Location: Bluff Knoll, Stirling Range National Park
Distance: 6km return
Duration: 3 - 5 hours
Trail Marker: Summit/carpark distance markers only
Cost: National Park Entry Fees Apply
Elevation: 1099m climb
Date climbed: 19th July 2018
Kml Trail File: Please click here.
Bluff Knoll has been on my list for a very long time and in July I found myself with a very brief window of opportunity to go, convinced hubby to take a day off, booked overnight accommodation at Stirling Range Retreat and packed our hiking gear. The plan - to set off the very next day as soon as Dave got home from work. It meant a very late departure from Perth and we arrived at our cosy little cabin at 9pm, very happy that the heater had already been turned on so we were able to get a good nights rest.
Alarm goes off at 5am and we are on the trail by 5.45am ready to begin the 3km hike 1095m up to the summit hoping to catch the sun rising. Now, because it was pitch black we were not able to take any photos's for most of the way up but have taken pics on the way down of entry points etc as seen below.
Take note that a national park pass entry fee is required to enter. The ticket booth is off the main road as soon as you enter so keep a look out for that as it is quite easily missed. If you visit national parks regularly though I'd recommend getting an annual pass.
The Bluff Knoll walk starts at a large trailhead interpretive shelter and the path from there is very easy to follow, even in the dark, although I will say that I could see a few places where people make go off track if they were new to following trails but we found it very straight forward, or should I say....straight up.
We were the first to arrive so parked the car and began the climb. It was a really beautiful time to begin the hike up, the path lighted by our torches and the cool air on our faces, but it wasn't long before the first layer of beanies and jackets come off.
A slow ascent up the steep stairs and rocky outcrops nearing close to the edge and before long first light broke providing the most beautiful views of the mountains to the south west as well as giving us our first real glimpse of the bloody steep hill we were about to climb. Turning around we could see the sunrise had pierced through the moody clouds providing some inspiration to climb to the top.
So onwards and upwards we go till we reached the devastation of the recent fires that wiped out such a significant area of this magical place. However whilst tragic we could already see new signs of life, the hope that we will one day see the beauty as it was before.
The .6km to summit marker appeared, offering comfort to our tired legs but I tell you that 600m went forever, Its a long way up.
We finally reached the summit in 2 1/2 hours and it was as breathtaking as I had hoped it would be, even with the fire destruction and moody skies, there is something pretty magical about standing up there overlooking the ranges below, and we were the first and only ones up for the day. Took a few moments just to take it all in giving myself a pat on the back not only for climbing to the summit without dying but also for celebrating a personal challenge.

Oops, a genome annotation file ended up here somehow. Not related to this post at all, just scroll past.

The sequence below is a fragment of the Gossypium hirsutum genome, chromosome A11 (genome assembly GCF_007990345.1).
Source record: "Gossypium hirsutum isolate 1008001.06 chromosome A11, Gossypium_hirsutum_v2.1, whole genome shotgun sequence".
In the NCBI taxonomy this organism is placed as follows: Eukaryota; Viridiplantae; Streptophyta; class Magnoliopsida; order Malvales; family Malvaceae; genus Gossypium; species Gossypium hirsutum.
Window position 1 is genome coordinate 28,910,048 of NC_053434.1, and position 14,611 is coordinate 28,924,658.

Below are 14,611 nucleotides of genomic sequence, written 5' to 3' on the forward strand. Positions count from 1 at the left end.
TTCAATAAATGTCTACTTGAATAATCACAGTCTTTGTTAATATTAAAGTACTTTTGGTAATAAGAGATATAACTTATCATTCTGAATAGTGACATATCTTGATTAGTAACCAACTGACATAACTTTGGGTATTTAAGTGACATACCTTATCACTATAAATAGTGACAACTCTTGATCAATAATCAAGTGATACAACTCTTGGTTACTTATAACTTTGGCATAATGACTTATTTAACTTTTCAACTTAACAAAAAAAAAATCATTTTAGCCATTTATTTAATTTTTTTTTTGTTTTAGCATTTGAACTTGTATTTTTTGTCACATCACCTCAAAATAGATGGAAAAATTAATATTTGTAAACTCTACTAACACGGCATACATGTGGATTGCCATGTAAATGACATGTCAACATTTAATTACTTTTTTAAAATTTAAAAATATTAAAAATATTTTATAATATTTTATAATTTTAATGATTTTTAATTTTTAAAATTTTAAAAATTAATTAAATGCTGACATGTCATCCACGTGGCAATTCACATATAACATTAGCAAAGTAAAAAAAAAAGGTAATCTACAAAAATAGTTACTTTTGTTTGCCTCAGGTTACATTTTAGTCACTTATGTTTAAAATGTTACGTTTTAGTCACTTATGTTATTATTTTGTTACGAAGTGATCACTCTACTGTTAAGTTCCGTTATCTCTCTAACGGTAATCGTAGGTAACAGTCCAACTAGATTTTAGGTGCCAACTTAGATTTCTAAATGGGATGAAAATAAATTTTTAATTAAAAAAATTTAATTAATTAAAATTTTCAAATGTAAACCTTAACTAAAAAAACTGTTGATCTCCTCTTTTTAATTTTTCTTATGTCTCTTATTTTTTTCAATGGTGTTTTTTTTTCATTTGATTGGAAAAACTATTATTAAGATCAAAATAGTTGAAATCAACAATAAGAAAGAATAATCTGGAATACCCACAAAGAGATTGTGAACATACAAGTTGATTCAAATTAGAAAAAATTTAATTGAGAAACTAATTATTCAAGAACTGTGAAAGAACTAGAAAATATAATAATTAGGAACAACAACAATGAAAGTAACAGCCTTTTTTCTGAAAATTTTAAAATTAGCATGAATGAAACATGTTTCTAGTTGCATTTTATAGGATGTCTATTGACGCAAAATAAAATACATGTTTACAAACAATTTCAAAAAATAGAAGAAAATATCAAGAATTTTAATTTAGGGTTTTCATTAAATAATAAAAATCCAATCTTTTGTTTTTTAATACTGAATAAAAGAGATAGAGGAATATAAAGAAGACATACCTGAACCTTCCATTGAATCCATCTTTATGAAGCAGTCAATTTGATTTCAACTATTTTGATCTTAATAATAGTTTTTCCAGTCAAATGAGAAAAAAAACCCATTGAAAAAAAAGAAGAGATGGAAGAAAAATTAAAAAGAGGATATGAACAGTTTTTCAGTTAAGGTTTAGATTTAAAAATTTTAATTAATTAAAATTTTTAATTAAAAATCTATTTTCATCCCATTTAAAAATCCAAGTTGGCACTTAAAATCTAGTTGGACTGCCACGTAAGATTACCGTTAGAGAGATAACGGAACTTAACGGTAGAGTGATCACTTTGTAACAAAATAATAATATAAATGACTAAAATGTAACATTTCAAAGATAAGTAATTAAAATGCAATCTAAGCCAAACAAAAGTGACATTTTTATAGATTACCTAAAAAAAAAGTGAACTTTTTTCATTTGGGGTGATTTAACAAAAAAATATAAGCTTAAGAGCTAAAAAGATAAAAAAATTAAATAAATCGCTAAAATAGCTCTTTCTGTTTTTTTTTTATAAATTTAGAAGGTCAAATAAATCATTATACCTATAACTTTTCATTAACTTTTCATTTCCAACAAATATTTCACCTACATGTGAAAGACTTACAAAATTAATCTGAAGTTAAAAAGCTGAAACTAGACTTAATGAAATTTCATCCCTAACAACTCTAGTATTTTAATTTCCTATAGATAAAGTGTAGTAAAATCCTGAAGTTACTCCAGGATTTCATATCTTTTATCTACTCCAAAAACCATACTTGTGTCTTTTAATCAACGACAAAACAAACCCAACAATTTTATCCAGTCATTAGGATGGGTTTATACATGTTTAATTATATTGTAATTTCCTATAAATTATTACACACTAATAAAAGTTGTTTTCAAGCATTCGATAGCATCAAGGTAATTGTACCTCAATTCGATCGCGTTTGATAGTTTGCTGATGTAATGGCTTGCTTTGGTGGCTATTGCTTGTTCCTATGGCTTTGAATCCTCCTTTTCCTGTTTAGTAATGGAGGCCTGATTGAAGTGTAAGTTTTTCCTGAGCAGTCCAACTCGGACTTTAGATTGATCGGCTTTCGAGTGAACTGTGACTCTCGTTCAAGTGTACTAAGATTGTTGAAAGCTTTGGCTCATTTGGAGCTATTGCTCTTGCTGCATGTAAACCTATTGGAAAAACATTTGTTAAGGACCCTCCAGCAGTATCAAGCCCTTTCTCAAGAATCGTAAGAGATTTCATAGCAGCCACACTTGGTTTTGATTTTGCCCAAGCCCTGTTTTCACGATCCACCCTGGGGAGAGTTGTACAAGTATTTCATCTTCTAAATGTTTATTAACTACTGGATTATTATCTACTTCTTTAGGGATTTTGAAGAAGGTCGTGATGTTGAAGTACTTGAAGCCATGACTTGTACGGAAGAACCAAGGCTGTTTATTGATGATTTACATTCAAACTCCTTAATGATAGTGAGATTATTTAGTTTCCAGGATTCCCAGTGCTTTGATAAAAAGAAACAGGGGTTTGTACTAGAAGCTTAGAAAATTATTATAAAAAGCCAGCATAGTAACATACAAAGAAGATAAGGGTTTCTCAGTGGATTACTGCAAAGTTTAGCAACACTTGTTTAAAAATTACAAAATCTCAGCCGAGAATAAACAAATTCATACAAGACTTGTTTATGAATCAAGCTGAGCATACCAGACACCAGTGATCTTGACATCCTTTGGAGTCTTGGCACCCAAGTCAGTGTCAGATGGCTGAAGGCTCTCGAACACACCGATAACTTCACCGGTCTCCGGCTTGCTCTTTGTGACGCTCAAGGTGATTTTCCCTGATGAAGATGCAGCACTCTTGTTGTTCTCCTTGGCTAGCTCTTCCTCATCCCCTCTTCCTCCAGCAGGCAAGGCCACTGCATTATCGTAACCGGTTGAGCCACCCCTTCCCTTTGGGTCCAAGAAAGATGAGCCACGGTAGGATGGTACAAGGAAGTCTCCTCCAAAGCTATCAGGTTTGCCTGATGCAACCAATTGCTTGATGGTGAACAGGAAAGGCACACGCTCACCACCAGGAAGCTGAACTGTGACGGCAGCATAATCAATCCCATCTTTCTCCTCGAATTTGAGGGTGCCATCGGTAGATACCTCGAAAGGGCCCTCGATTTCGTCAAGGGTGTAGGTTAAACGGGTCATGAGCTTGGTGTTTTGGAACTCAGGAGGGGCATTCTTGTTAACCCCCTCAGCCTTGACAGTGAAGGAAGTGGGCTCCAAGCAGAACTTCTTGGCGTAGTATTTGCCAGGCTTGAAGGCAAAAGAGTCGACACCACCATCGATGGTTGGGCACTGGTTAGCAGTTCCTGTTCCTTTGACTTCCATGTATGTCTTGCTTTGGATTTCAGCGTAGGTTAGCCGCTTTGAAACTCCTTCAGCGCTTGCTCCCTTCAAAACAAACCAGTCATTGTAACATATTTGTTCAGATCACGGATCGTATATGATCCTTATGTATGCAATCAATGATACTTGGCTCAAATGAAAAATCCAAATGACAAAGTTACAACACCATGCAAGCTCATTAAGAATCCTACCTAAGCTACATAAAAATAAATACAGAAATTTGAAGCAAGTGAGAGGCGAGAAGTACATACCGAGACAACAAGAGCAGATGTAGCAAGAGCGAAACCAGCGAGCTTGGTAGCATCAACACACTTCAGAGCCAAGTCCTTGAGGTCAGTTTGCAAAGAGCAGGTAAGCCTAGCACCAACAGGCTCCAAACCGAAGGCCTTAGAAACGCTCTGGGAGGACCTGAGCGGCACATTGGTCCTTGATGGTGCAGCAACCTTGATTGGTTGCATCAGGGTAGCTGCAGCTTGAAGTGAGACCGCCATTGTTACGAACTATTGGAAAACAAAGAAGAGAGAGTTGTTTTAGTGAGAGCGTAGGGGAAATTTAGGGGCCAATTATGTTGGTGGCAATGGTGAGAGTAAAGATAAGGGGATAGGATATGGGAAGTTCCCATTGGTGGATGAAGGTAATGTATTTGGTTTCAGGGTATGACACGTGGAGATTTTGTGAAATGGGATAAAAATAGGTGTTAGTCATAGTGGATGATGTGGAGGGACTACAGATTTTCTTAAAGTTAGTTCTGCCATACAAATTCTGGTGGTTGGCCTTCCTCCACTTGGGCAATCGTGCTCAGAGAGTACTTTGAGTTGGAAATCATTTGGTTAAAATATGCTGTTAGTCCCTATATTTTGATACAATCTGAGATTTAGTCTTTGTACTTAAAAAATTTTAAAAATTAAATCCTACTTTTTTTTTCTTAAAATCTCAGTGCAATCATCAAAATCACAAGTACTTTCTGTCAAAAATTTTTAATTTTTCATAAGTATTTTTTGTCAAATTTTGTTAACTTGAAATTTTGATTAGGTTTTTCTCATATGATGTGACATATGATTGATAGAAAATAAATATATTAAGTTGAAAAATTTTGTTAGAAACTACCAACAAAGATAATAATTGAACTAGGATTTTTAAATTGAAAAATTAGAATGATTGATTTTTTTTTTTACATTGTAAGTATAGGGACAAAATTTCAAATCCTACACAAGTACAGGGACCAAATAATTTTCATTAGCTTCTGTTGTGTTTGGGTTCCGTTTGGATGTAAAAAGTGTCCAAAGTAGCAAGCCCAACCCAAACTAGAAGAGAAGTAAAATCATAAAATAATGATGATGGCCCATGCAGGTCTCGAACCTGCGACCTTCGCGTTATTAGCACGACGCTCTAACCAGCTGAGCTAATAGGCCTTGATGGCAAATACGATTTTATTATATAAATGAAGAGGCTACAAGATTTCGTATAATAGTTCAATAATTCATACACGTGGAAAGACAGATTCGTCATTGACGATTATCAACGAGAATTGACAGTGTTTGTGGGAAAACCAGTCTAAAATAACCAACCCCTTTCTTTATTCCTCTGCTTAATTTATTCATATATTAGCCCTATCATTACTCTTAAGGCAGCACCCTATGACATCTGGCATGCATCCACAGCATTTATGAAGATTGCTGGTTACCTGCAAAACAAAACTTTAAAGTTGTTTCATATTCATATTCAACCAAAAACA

We signed the summit diary and took the obligatory summit pics and selfies. The sun continued to attempt to shine through but never quite enough and there was a cold chill in the air with a few light winds, meaning no summit Bushtucker Tea experience for us.
In fact, the temperature dropped quite dramatically and we could not get our jackets and beanies on quick enough, our hands and fingers actually froze so much they burnt with pain, didn't even think about gloves. So we quickly scurried across the summit with our hands in our pocket down to a protected section where we started to thaw out again and could once again enjoy and take in the views.
Because we came up mostly in the dark we missed so much so it was nice to take in the scenery on the way down.
About half way down we came across the first lot of people heading up, about half a dozen groups after that, all looking at us with envy as they wished they were already doing the downhill. Yep, its not called a challenging hike for the hell of it.
Finally got to the bottom and turned behind to admire Bluff Knoll in all it's glory.....what an amazing mountain. Such satisfaction knowing we had just climbed it and surprisingly feeling pretty good. It took us longer to descend probably because we had more to see on the way down and the fact that we stopped to chat to quite a few people making their way up. I also find going down harder on the knees and was thankful I had brought my poles to take a bit of pressure off them.
It is now one of Sophie's favourite mountains as she has begged as many times since to go back to climb again especially when it snowed. Lucky for her we are moving to the Porongurups so Bluff Knoll will become her local and I dare say snow will be on the cards in 2019.
We absolutely loved this mountain adventure, definitely one we will do again, and if Sophie has it her way it will be done monthly at least. Hopefully this post inspires you to get along and check it out, we would love to hear your thoughts on the trail. Please feel free to tag us in your adventures.
We acknowledge the traditional owners of the land on which we walk, the traditional lands of the Whadjuk people & wish to acknowledge them as traditional owners paying respects to their Elders, past & present, and Elders from other communities who may be here today.